Restaurants and retailers should not serve or sell any chopped romaine lettuce, including salads and salad mixes containing chopped romaine lettuce, from the Yuma, Arizona growing region. Restaurants and retailers should ask their suppliers about the source of their chopped romaine lettuce.

People usually get sick from Shiga toxin-producing E. coli two-eight days after swallowing the germ. Most people infected with E. coli develop diarrhea (often bloody), severe stomach cramps, and vomiting. Most people recover within one week although some illnesses can be more severe, resulting in a type of kidney failure called hemolytic uremic syndrome (HUS).
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If you have romaine lettuce in your refrigerator, you should probably get rid of it. Below is information released today about an E. coli outbreak traced back to this food.

---

Multi-State E. coli Infections Linked to Chopped Romaine Lettuce

SPRINGFIELD – The Illinois Department of Public Health (IDPH), along with the Centers for Disease Control and Prevention, the Food and Drug Administration, and other state and local health departments, is investigating a multi-state cluster of E. coli infections linked to chopped romaine lettuce.

Information collected to date indicates that chopped romaine lettuce from the Yuma, Arizona growing region could be contaminated with E. coli O157:H7 and could make people sick. At this time, no common grower, supplier, distributor, or brand has been identified.

One case linked to the outbreak has been identified in Illinois. To date, 35 other cases have been reported in 11 states with 22 hospitalizations and no deaths. The Illinois resident reported consuming chopped romaine lettuce before illness onset, in central Illinois.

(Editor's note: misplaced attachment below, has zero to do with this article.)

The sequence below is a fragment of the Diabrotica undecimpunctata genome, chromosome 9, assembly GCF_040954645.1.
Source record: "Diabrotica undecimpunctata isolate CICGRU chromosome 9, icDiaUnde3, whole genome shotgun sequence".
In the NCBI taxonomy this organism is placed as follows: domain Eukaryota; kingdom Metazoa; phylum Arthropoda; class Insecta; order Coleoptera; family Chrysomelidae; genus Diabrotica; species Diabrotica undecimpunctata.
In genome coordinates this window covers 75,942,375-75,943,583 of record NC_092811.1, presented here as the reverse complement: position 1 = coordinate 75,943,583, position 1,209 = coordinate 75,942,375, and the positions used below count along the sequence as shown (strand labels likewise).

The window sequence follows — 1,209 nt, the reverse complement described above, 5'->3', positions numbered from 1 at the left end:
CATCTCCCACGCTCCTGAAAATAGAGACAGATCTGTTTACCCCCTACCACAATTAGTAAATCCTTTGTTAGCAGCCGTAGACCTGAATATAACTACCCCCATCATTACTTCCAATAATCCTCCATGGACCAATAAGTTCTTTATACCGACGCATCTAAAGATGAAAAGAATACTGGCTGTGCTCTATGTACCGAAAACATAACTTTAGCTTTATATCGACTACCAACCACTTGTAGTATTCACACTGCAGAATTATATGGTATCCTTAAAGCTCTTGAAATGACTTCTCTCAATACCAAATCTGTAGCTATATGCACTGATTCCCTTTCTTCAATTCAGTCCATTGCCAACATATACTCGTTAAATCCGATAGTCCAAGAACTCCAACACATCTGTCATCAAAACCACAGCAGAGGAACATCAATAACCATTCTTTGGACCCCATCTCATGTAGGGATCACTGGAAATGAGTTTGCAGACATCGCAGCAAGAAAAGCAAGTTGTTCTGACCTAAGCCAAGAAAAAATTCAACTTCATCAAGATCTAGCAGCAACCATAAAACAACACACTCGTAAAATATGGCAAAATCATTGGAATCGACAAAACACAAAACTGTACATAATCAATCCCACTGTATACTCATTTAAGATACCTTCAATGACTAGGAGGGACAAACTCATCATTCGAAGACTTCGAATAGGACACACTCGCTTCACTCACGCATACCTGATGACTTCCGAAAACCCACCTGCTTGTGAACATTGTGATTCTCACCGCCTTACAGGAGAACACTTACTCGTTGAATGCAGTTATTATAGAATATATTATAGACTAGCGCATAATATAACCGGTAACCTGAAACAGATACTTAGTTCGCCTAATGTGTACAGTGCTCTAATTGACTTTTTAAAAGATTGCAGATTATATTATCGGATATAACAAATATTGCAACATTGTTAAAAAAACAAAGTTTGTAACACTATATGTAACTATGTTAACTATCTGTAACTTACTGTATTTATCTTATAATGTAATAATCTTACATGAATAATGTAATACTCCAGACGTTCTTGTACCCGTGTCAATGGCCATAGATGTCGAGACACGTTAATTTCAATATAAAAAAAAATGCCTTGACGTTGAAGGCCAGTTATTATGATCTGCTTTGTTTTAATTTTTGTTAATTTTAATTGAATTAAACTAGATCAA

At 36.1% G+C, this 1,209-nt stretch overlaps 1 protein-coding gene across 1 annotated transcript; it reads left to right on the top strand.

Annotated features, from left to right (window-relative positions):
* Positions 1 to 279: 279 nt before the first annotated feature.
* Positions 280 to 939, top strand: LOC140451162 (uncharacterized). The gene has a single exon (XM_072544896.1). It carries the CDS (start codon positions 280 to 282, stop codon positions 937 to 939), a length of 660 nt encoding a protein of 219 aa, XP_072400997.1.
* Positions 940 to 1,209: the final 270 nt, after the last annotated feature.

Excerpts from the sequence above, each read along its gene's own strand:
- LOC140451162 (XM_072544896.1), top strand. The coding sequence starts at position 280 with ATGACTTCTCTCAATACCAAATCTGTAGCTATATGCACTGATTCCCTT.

Consumers in Illinois who have store-bought chopped romaine lettuce at home, including salads and salad mixes containing chopped romaine lettuce, should not eat it and should throw it away, even if some of it was eaten and no one has gotten sick.

If you do not know if the lettuce is romaine, do not eat it and throw it away. Before purchasing romaine lettuce at a grocery store or eating it at a restaurant, consumers should confirm with the store or restaurant that it is not chopped romaine lettuce from the Yuma, Arizona growing region. If you cannot confirm the source of the romaine lettuce, do not buy it or eat it.

Restaurants and retailers should not serve or sell any chopped romaine lettuce, including salads and salad mixes containing chopped romaine lettuce, from the Yuma, Arizona growing region. Restaurants and retailers should ask their suppliers about the source of their chopped romaine lettuce.

People usually get sick from Shiga toxin-producing E. coli two-eight days after swallowing the germ. Most people infected with E. coli develop diarrhea (often bloody), severe stomach cramps, and vomiting. Most people recover within one week although some illnesses can be more severe, resulting in a type of kidney failure called hemolytic uremic syndrome (HUS).